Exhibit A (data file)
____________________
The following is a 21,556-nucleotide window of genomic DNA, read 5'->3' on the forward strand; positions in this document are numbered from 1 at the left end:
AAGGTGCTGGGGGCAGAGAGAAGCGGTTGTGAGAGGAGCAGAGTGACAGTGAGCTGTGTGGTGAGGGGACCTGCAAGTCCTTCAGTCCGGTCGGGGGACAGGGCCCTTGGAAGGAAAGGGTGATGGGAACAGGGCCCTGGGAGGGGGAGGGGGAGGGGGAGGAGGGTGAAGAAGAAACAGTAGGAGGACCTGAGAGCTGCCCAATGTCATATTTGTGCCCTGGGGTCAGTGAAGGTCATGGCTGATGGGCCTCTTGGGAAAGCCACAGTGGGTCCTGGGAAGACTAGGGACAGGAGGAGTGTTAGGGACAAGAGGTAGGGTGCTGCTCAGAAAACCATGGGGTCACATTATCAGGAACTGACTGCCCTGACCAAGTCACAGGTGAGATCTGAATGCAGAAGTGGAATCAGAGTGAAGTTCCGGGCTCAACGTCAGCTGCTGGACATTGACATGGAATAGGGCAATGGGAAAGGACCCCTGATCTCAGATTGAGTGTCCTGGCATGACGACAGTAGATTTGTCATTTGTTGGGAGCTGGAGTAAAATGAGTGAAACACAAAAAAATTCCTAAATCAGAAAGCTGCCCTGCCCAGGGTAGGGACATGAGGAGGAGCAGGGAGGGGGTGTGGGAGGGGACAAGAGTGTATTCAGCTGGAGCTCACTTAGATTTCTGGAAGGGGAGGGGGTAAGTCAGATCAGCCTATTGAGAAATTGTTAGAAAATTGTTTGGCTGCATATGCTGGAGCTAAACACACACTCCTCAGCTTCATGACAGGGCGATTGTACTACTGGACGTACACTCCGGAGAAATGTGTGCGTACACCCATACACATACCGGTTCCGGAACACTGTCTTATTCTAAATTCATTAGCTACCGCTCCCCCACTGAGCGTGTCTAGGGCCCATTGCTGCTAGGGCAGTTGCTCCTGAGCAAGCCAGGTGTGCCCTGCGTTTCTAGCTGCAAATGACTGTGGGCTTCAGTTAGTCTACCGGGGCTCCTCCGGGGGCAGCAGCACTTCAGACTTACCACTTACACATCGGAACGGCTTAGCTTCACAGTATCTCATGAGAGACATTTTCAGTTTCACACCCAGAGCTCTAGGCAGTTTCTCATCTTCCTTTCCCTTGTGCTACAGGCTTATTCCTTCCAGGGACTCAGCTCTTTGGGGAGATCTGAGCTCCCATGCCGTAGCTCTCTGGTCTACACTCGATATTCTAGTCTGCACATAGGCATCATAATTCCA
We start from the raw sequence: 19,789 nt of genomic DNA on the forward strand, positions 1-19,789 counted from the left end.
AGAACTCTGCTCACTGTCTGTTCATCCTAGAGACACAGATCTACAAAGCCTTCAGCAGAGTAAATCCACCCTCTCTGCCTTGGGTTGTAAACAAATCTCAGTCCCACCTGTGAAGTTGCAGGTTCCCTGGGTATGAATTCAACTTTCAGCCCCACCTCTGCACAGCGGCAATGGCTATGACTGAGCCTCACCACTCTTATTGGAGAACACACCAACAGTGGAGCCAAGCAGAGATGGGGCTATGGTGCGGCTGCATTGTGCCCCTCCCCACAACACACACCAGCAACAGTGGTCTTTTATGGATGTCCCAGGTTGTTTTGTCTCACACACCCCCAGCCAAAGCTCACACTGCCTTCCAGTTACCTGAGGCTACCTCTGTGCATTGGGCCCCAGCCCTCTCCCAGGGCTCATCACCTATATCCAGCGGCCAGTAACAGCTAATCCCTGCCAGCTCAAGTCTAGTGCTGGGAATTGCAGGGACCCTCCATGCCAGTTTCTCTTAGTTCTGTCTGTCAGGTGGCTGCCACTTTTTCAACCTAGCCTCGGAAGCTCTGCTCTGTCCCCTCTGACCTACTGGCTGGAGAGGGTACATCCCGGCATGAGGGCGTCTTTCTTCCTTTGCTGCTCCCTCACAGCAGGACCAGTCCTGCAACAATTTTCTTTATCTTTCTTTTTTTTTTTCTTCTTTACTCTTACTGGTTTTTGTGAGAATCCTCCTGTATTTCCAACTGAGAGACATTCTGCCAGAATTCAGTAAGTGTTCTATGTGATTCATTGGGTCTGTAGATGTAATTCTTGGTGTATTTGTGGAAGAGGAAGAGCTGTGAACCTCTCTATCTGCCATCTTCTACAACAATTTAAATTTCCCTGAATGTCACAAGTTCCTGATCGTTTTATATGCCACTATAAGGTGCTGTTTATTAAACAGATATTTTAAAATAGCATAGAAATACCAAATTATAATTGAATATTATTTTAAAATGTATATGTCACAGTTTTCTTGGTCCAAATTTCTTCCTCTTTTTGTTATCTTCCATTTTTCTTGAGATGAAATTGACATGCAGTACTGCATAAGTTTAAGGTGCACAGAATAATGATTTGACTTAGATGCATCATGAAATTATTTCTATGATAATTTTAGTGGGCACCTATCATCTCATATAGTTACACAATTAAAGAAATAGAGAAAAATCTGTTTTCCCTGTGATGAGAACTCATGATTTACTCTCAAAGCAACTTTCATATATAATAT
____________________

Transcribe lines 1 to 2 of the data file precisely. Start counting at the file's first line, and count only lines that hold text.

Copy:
The following is a 21,556-nucleotide window of genomic DNA, read 5'->3' on the forward strand; positions in this document are numbered from 1 at the left end:
AAGGTGCTGGGGGCAGAGAGAAGCGGTTGTGAGAGGAGCAGAGTGACAGTGAGCTGTGTGGTGAGGGGACCTGCAAGTCCTTCAGTCCGGTCGGGGGACAGGGCCCTTGGAAGGAAAGGGTGATGGGAACAGGGCCCTGGGAGGGGGAGGGGGAGGGGGAGGAGGGTGAAGAAGAAACAGTAGGAGGACCTGAGAGCTGCCCAATGTCATATTTGTGCCCTGGGGTCAGTGAAGGTCATGGCTGATGGGCCTCTTGGGAAAGCCACAGTGGGTCCTGGGAAGACTAGGGACAGGAGGAGTGTTAGGGACAAGAGGTAGGGTGCTGCTCAGAAAACCATGGGGTCACATTATCAGGAACTGACTGCCCTGACCAAGTCACAGGTGAGATCTGAATGCAGAAGTGGAATCAGAGTGAAGTTCCGGGCTCAACGTCAGCTGCTGGACATTGACATGGAATAGGGCAATGGGAAAGGACCCCTGATCTCAGATTGAGTGTCCTGGCATGACGACAGTAGATTTGTCATTTGTTGGGAGCTGGAGTAAAATGAGTGAAACACAAAAAAATTCCTAAATCAGAAAGCTGCCCTGCCCAGGGTAGGGACATGAGGAGGAGCAGGGAGGGGGTGTGGGAGGGGACAAGAGTGTATTCAGCTGGAGCTCACTTAGATTTCTGGAAGGGGAGGGGGTAAGTCAGATCAGCCTATTGAGAAATTGTTAGAAAATTGTTTGGCTGCATATGCTGGAGCTAAACACACACTCCTCAGCTTCATGACAGGGCGATTGTACTACTGGACGTACACTCCGGAGAAATGTGTGCGTACACCCATACACATACCGGTTCCGGAACACTGTCTTATTCTAAATTCATTAGCTACCGCTCCCCCACTGAGCGTGTCTAGGGCCCATTGCTGCTAGGGCAGTTGCTCCTGAGCAAGCCAGGTGTGCCCTGCGTTTCTAGCTGCAAATGACTGTGGGCTTCAGTTAGTCTACCGGGGCTCCTCCGGGGGCAGCAGCACTTCAGACTTACCACTTACACATCGGAACGGCTTAGCTTCACAGTATCTCATGAGAGACATTTTCAGTTTCACACCCAGAGCTCTAGGCAGTTTCTCATCTTCCTTTCCCTTGTGCTACAGGCTTATTCCTTCCAGGGACTCAGCTCTTTGGGGAGATCTGAGCTCCCATGCCGTAGCTCTCTGGTCTACACTCGATATTCTAGTCTGCACATAGGCATCATAATTCCA